Jacob’s body was carried back and buried in the family tomb shortly after it was mummified. Joseph’s body on the other hand stayed in Egypt about 400 years until the Israelites escaped under Moses. One of the things they took with them when they left Egypt was the mummified body of Joseph!

Explain to your kids a little bit about mummification from a children’s book or website. Tell them they are going to make a mummy of something other than a person. Help them safely mix the ingredients and cover the “mummy” with them. A Tupperware type of container often works best. It will take several days to mummify, depending upon local humidity, etc. You can check on its progress periodically, but make sure to recover it if it needs more time to continue the process.

As you wait for your mummy to mummify, you can use the time to check it each day and talk about other stories that involved Egypt…including the time Jesus lived there as an infant. The goal is to connect Egypt to the stories in the Bible in their minds. Then whenever they see an Egyptian exhibit, their minds will go back to the Bible stories and the lessons learned from them. It’s a great way to tie something they may see periodically to memories of the Bible. The mummy or anything from Egypt will now act as a cue to bring up those Bible memories. (Just like a rainbow reminds many Christians of Noah.)

Have fun with it! Let your kids’ curiosity spark studying other cultures in the Bible, too. It’s a great way to connect secular and biblical history.

Fun Way to Teach Your Kids About Facts, Assumptions and Opinions

If your kids are school age, you’ve probably already noticed that everything their favorite teacher says is a fact, regardless of whether or not it actually is. It can be funny if the new fact is that okra is the best vegetable ever, but for Christian parents your kids’ lack of discernment can quickly become problematic. Not being able to differentiate between the facts of God’s truths, and the assumptions and opinions of others can leave them spiritually susceptible to being led astray.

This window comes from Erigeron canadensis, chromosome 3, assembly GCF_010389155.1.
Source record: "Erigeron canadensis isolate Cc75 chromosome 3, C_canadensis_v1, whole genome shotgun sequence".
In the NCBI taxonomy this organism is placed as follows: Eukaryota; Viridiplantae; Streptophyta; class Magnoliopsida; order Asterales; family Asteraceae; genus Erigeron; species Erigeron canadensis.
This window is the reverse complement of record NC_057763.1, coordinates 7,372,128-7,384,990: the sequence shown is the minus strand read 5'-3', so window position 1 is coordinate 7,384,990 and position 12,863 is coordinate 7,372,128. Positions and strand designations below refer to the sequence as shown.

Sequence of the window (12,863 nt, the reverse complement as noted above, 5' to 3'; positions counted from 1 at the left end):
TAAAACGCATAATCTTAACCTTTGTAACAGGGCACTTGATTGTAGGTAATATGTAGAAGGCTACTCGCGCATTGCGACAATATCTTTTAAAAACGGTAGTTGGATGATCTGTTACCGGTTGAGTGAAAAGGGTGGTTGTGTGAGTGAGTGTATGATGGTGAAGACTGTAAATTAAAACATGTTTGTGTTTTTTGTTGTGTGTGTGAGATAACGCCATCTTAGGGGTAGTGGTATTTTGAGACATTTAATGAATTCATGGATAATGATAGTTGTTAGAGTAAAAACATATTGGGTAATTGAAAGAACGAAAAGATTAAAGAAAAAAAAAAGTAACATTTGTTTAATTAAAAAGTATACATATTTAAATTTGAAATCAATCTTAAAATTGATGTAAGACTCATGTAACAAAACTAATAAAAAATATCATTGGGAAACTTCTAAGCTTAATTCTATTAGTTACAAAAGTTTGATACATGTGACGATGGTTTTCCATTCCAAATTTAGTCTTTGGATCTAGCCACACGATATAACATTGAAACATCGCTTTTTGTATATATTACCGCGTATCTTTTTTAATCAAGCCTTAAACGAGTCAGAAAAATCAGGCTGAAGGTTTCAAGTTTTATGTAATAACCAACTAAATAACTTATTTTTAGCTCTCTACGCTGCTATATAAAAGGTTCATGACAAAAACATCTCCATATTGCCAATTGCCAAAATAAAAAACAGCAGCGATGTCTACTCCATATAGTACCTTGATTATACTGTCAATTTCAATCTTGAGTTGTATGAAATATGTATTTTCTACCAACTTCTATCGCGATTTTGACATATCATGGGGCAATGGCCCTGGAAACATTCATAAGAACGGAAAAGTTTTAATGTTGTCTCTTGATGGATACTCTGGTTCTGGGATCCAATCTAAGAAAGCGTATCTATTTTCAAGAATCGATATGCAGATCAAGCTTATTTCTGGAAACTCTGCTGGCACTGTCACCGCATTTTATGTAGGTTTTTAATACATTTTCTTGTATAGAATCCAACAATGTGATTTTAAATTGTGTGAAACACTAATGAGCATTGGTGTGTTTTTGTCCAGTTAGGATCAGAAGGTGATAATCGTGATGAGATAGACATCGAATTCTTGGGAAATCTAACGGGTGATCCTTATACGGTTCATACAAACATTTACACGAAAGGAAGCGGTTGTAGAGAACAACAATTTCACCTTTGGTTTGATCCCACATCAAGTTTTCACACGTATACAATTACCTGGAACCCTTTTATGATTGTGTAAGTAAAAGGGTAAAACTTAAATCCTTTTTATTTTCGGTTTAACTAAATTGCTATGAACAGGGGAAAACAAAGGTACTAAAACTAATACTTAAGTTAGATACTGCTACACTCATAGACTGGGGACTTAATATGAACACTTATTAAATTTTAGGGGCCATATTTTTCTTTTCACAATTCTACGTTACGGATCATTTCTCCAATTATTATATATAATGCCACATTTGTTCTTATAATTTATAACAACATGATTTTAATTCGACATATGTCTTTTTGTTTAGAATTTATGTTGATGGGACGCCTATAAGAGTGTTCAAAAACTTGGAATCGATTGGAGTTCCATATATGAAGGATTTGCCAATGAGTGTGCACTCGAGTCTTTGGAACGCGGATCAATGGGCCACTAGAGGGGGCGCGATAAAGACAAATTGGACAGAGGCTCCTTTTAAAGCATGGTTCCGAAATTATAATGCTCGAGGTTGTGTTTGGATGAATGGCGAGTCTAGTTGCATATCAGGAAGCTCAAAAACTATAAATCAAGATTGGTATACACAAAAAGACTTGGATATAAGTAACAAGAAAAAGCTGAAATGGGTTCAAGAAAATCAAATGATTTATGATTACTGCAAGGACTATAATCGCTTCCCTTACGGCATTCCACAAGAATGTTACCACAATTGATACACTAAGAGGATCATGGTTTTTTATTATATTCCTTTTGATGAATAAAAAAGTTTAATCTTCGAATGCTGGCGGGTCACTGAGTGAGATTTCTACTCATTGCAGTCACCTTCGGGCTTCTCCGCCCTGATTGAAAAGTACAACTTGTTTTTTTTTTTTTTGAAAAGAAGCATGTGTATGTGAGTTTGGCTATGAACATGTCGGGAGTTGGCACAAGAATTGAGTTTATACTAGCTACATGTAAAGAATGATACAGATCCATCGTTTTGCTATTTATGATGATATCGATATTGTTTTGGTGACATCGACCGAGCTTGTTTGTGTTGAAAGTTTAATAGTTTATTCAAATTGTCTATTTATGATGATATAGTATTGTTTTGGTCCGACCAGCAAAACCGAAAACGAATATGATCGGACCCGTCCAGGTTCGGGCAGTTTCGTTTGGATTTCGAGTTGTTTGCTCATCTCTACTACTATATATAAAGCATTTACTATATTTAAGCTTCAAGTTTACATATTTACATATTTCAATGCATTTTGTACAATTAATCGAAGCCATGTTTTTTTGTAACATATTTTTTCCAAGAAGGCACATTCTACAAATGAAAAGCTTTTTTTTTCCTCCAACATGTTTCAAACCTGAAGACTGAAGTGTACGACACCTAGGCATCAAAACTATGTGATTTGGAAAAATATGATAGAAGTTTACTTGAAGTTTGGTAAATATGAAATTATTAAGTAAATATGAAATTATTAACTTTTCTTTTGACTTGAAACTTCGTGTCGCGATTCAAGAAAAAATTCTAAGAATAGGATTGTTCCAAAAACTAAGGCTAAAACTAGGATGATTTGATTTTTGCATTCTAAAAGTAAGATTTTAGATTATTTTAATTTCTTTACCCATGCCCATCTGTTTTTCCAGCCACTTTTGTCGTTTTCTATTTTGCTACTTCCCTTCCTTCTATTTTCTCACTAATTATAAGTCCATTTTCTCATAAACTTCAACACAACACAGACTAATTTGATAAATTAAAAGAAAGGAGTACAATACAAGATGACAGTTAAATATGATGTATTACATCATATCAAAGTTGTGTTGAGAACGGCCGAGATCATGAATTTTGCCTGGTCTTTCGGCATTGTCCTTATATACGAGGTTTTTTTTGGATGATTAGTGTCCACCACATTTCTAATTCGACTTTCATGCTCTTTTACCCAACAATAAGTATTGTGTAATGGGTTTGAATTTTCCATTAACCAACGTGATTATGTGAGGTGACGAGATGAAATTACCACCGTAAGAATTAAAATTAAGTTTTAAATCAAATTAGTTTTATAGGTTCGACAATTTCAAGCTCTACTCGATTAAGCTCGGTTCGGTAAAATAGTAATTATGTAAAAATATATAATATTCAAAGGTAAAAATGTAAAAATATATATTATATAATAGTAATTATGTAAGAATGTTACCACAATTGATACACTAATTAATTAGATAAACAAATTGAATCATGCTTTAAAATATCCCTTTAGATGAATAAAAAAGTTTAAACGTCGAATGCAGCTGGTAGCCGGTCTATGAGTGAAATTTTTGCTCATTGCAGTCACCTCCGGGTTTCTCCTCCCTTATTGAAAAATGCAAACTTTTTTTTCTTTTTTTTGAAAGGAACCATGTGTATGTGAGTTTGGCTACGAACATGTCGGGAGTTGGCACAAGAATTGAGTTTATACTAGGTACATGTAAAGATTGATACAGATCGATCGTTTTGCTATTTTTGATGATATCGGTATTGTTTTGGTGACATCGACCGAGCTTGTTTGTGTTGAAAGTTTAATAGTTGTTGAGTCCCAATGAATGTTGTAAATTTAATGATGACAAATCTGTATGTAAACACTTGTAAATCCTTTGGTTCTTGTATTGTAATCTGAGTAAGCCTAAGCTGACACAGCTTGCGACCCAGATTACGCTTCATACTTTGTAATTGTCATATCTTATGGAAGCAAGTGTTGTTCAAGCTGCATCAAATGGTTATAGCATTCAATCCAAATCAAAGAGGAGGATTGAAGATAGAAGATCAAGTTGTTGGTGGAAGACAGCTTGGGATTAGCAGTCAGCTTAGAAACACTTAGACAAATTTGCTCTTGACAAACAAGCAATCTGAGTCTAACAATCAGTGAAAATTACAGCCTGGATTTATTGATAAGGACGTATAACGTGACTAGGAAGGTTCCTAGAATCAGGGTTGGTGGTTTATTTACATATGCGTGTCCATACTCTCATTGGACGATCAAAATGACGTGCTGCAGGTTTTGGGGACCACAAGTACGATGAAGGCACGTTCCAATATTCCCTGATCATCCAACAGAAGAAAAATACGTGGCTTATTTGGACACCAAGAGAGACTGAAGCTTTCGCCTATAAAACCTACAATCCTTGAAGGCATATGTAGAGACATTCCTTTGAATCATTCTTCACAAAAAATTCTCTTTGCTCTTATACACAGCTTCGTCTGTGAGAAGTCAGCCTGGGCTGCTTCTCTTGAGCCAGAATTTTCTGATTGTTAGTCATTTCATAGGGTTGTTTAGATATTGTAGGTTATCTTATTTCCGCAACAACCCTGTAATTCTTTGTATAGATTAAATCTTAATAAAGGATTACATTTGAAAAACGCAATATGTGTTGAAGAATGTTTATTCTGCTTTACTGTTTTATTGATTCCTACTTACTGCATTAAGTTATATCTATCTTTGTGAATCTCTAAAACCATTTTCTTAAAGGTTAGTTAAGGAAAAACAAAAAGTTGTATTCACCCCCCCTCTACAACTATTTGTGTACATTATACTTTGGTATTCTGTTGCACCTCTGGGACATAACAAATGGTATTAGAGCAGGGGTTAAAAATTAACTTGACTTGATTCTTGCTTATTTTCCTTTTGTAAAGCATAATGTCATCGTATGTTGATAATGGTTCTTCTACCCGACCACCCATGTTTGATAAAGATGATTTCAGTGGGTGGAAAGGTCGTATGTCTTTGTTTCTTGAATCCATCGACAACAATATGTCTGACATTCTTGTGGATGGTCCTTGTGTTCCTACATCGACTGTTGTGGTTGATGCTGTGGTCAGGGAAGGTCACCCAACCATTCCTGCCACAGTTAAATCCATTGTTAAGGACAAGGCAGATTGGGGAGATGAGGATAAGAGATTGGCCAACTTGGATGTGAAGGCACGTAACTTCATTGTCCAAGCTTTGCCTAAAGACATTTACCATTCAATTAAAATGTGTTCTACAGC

There’s a fun activity you can do with your kids to help them begin to discern between facts, assumptions and opinions. Grab a Bible and share with your kids the story of Hannah and Eli found in 1 Samuel 1:1-18. Ask your kids what Eli assumed about Hannah? What was Eli’s opinion of Hannah based on his assumption? What were the facts of what Eli observed? How did Hannah explaining the facts of what she was doing change Eli’s opinion of her?

Explain that if Eli had not taken the time to discover the facts of what was happening, he could have made a lot of mistakes based on his assumption. As it was, he added to Hannah’s distress by falsely accusing her. Had he chosen to tell others or deny her access because of his assumptions, the situation would have gotten even worse.

Teach your kids the difference between facts, assumptions and opinions. Find the dictionary definitions. Give lots of examples – especially for young children. For example: The fact was that Hannah was praying fervently to God. Eli’s assumption was that Hannah was drunk. His opinion of her was negative because of his erroneous assumption. Point out that keeping our assumptions without checking for facts, causes all sorts of problems. Give examples you have seen of people expecting the worst and causing problems for someone who was innocent. Or someone who assumed the best and believed a lie that later hurt them or others.

Then have fun with it. Play a game where statements are made or scenarios given. In each case, your kids must decide if a fact, assumption or opinion is involved. In some cases an assumption can lead to an opinion so in those cases they need to point out both. Older kids may want to create their own statements and scenarios to try and stump the rest of your family. For older kids and teens, you may want to read statements from social media or news articles. Have fun with it, but make the scenarios varied enough that your kids get lots of practice in discernment. Play the game periodically to keep your kids’ discernment skills sharp.